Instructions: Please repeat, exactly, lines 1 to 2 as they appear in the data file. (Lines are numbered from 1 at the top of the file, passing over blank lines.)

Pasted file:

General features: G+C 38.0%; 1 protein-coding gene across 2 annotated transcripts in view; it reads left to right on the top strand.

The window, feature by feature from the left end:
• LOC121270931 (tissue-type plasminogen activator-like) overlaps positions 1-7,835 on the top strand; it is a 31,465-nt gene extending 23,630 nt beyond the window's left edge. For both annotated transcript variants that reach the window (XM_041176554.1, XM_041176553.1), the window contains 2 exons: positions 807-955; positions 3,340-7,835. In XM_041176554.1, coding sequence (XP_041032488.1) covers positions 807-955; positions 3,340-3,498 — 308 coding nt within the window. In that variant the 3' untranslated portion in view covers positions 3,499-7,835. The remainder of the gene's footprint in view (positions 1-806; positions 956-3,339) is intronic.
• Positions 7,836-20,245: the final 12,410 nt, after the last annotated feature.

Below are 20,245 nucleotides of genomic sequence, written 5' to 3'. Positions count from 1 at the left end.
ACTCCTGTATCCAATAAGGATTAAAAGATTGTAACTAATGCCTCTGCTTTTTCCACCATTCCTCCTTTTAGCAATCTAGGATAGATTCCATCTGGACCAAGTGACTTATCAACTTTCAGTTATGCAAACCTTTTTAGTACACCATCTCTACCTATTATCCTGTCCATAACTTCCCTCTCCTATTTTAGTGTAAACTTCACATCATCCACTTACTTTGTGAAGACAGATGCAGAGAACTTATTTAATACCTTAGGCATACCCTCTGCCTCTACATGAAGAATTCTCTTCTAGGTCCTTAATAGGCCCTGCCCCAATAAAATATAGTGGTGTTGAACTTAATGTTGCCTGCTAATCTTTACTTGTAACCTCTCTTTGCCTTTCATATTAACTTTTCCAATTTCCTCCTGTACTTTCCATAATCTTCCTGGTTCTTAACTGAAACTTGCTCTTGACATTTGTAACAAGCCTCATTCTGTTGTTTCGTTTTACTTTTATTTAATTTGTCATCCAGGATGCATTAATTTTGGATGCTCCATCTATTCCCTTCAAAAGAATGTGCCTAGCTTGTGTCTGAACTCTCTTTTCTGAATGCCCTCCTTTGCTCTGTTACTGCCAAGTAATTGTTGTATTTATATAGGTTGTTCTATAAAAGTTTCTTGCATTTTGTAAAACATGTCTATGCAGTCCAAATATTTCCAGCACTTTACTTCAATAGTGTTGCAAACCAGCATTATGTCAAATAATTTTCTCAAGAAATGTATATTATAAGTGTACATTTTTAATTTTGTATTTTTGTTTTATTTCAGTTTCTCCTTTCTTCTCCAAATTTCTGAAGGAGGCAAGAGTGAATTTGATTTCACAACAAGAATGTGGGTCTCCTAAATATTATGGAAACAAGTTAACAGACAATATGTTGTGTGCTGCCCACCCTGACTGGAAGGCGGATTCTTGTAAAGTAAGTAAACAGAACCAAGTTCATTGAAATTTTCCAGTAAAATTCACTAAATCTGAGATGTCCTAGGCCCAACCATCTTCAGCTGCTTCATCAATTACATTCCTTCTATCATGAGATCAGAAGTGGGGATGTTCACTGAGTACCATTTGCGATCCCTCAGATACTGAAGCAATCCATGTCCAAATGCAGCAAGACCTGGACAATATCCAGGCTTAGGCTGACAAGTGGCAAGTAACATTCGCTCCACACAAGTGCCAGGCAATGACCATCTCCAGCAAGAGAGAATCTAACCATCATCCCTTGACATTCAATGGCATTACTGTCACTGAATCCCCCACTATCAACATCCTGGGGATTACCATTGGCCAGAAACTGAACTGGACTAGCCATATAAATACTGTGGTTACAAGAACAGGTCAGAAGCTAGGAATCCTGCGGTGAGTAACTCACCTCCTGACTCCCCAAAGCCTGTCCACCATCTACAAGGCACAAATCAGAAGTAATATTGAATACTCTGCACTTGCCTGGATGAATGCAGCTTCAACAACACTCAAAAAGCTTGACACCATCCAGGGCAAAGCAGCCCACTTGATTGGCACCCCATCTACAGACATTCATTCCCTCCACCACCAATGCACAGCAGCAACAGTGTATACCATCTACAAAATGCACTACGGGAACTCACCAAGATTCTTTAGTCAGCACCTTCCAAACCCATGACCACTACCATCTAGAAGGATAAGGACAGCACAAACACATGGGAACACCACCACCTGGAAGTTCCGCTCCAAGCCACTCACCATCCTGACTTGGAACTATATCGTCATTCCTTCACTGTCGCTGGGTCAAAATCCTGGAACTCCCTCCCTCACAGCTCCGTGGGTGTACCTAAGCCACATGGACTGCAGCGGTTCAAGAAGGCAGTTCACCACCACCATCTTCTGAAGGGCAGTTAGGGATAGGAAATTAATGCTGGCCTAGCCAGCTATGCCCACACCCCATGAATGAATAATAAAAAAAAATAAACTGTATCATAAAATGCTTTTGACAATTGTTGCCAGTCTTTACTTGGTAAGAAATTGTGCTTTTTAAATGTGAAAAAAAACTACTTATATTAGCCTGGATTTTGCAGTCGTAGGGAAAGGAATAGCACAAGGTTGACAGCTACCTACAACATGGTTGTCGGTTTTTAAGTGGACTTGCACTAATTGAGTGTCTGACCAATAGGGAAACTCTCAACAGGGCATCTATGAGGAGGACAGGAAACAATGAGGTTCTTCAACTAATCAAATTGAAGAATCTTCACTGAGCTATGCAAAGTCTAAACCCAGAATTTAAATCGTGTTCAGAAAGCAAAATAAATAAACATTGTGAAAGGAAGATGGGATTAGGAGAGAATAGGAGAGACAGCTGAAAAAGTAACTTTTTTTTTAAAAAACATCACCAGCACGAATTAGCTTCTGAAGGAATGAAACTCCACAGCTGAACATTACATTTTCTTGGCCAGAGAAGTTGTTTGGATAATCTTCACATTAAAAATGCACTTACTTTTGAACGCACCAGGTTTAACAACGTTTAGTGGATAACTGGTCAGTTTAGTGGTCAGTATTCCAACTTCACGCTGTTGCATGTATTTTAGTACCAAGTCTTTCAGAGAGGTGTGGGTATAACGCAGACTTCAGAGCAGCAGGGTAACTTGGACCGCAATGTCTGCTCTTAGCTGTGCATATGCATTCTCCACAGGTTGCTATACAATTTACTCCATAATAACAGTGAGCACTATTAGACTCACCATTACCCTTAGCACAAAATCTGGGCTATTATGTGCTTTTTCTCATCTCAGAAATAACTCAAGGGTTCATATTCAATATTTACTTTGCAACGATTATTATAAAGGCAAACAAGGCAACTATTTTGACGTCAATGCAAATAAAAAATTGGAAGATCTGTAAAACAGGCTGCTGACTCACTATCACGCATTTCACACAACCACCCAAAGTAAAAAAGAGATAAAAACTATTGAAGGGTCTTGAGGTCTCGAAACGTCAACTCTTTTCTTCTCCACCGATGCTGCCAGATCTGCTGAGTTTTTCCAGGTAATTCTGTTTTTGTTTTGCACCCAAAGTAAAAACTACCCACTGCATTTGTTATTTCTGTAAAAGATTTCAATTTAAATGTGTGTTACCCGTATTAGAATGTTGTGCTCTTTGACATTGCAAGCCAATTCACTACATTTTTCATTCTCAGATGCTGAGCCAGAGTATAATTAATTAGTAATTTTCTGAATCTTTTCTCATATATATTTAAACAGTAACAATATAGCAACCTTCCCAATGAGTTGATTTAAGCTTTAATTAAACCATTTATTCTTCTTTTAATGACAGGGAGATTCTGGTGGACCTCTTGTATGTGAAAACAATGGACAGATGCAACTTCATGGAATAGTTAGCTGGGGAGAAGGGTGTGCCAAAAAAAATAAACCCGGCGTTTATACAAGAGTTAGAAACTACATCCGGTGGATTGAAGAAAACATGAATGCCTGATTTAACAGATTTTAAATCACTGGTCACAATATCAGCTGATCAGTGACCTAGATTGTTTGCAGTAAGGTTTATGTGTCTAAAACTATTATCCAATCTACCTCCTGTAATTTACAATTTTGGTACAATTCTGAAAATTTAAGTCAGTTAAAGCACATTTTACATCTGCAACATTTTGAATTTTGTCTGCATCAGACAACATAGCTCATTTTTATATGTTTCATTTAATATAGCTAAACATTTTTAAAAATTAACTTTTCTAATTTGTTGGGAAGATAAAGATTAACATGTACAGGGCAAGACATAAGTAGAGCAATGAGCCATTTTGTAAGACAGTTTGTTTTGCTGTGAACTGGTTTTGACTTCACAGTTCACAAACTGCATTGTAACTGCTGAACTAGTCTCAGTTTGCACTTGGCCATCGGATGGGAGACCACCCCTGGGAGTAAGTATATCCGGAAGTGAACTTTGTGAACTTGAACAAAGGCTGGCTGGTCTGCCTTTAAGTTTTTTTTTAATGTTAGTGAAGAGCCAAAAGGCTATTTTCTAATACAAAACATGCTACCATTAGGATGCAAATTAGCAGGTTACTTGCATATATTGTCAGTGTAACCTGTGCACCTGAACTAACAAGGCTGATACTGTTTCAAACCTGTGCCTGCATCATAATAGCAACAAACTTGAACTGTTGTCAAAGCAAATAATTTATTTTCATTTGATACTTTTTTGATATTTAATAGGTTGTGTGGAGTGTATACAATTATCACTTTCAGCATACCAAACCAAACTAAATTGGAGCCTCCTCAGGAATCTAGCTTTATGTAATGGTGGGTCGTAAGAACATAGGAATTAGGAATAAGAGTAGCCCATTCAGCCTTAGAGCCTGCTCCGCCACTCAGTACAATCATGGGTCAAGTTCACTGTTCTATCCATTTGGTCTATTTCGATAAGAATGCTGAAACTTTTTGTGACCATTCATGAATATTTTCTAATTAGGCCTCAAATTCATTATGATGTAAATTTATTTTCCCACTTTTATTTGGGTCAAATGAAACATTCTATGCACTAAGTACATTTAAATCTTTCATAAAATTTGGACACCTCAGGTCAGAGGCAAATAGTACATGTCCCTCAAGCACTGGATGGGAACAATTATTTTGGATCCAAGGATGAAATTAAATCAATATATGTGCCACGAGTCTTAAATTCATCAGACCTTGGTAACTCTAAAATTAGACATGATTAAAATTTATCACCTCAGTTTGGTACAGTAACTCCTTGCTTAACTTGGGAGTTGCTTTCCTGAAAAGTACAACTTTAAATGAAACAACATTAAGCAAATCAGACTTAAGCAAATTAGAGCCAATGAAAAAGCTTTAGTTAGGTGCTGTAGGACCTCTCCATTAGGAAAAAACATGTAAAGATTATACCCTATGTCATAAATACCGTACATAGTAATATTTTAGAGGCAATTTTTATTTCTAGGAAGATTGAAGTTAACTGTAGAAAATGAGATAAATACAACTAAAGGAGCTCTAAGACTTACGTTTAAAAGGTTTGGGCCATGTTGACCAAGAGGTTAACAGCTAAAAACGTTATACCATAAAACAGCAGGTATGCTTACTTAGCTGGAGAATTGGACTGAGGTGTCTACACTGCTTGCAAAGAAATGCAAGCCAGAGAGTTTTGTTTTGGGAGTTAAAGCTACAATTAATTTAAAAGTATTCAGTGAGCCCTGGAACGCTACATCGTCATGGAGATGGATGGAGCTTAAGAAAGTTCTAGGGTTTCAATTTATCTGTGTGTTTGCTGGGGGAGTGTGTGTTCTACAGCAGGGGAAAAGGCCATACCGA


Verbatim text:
General features: G+C 38.0%; 1 protein-coding gene across 2 annotated transcripts in view; it reads left to right on the top strand.

The window, feature by feature from the left end: